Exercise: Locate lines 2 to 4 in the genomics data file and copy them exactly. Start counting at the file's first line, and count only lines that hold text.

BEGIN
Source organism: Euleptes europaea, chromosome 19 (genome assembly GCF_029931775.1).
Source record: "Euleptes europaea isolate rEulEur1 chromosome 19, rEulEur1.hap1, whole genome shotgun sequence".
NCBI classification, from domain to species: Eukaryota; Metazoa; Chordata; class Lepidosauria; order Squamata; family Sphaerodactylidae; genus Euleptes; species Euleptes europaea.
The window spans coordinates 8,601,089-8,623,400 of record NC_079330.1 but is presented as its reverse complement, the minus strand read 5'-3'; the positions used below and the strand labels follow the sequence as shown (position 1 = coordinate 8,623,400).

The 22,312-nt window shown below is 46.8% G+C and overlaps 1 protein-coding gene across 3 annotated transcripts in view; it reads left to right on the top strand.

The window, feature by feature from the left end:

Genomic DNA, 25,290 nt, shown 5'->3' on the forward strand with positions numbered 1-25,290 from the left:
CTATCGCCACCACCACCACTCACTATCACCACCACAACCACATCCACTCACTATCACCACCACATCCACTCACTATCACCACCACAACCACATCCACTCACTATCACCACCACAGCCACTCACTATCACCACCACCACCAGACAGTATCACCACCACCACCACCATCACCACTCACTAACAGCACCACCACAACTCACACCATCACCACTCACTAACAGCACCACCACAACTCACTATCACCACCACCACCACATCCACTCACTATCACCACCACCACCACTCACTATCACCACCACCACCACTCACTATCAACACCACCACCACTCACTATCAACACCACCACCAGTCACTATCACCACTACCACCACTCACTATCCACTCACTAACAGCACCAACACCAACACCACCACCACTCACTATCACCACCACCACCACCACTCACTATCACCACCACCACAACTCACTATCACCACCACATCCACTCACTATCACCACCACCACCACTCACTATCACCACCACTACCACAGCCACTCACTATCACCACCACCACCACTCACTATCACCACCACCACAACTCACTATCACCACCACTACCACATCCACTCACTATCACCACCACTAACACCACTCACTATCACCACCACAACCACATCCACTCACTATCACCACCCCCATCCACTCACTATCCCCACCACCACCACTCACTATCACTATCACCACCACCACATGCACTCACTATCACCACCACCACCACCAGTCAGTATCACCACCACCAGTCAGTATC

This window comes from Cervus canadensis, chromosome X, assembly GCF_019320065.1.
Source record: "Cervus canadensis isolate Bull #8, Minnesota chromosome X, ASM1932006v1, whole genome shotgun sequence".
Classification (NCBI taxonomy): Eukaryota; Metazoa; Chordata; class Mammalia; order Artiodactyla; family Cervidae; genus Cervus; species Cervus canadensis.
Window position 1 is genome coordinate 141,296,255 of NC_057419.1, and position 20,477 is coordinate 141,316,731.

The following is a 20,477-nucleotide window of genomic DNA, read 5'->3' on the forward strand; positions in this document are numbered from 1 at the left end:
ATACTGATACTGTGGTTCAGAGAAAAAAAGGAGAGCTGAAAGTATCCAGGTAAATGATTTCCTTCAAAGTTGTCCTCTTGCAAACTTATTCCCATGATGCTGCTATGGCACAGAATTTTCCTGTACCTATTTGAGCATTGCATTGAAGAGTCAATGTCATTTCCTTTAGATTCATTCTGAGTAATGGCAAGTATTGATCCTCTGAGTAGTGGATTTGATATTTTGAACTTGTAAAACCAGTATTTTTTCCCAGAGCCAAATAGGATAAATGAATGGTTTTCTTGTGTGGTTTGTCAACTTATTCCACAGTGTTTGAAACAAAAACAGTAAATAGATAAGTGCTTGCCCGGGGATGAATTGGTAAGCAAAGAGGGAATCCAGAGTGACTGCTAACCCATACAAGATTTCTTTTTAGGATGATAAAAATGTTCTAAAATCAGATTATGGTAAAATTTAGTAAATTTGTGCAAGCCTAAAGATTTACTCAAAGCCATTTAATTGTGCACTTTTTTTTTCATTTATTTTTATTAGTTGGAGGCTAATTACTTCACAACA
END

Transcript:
Source record: "Euleptes europaea isolate rEulEur1 chromosome 19, rEulEur1.hap1, whole genome shotgun sequence".
NCBI classification, from domain to species: Eukaryota; Metazoa; Chordata; class Lepidosauria; order Squamata; family Sphaerodactylidae; genus Euleptes; species Euleptes europaea.
The window spans coordinates 8,601,089-8,623,400 of record NC_079330.1 but is presented as its reverse complement, the minus strand read 5'-3'; the positions used below and the strand labels follow the sequence as shown (position 1 = coordinate 8,623,400).